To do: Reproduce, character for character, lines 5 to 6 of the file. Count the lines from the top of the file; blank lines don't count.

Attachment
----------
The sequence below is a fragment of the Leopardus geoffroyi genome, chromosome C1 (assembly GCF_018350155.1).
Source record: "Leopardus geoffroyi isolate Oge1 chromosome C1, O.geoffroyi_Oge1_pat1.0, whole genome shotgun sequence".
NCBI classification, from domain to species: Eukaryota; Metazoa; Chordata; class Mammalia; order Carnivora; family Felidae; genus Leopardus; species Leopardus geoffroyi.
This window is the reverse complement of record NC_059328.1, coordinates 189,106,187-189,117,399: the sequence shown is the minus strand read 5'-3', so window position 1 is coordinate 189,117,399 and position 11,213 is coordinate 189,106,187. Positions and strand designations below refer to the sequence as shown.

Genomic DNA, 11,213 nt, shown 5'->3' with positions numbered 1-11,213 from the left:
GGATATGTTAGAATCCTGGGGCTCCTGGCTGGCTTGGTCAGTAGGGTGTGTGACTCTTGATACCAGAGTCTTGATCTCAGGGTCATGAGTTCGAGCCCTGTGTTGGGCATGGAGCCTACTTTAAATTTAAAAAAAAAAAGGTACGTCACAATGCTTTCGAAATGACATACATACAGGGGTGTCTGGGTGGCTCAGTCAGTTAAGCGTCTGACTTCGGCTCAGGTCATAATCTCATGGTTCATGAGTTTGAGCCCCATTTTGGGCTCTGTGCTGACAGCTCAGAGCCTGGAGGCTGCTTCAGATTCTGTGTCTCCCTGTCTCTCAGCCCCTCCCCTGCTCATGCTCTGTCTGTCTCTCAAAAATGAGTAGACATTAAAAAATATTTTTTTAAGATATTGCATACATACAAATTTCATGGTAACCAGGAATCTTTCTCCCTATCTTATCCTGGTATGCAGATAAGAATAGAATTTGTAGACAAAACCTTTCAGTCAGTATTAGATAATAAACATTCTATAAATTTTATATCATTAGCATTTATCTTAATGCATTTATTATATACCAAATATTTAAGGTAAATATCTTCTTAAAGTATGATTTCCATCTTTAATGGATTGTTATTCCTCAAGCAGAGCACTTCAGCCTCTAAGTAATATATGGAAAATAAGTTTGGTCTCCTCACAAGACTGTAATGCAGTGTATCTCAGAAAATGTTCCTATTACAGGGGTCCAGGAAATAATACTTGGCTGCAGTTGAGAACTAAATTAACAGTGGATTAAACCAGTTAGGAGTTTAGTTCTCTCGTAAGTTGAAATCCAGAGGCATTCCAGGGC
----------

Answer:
Genomic DNA, 11,213 nt, shown 5'->3' with positions numbered 1-11,213 from the left:
GGATATGTTAGAATCCTGGGGCTCCTGGCTGGCTTGGTCAGTAGGGTGTGTGACTCTTGATACCAGAGTCTTGATCTCAGGGTCATGAGTTCGAGCCCTGTGTTGGGCATGGAGCCTACTTTAAATTTAAAAAAAAAAAGGTACGTCACAATGCTTTCGAAATGACATACATACAGGGGTGTCTGGGTGGCTCAGTCAGTTAAGCGTCTGACTTCGGCTCAGGTCATAATCTCATGGTTCATGAGTTTGAGCCCCATTTTGGGCTCTGTGCTGACAGCTCAGAGCCTGGAGGCTGCTTCAGATTCTGTGTCTCCCTGTCTCTCAGCCCCTCCCCTGCTCATGCTCTGTCTGTCTCTCAAAAATGAGTAGACATTAAAAAATATTTTTTTAAGATATTGCATACATACAAATTTCATGGTAACCAGGAATCTTTCTCCCTATCTTATCCTGGTATGCAGATAAGAATAGAATTTGTAGACAAAACCTTTCAGTCAGTATTAGATAATAAACATTCTATAAATTTTATATCATTAGCATTTATCTTAATGCATTTATTATATACCAAATATTTAAGGTAAATATCTTCTTAAAGTATGATTTCCATCTTTAATGGATTGTTATTCCTCAAGCAGAGCACTTCAGCCTCTAAGTAATATATGGAAAATAAGTTTGGTCTCCTCACAAGACTGTAATGCAGTGTATCTCAGAAAATGTTCCTATTACAGGGGTCCAGGAAATAATACTTGGCTGCAGTTGAGAACTAAATTAACAGTGGATTAAACCAGTTAGGAGTTTAGTTCTCTCGTAAGTTGAAATCCAGAGGCATTCCAGGGC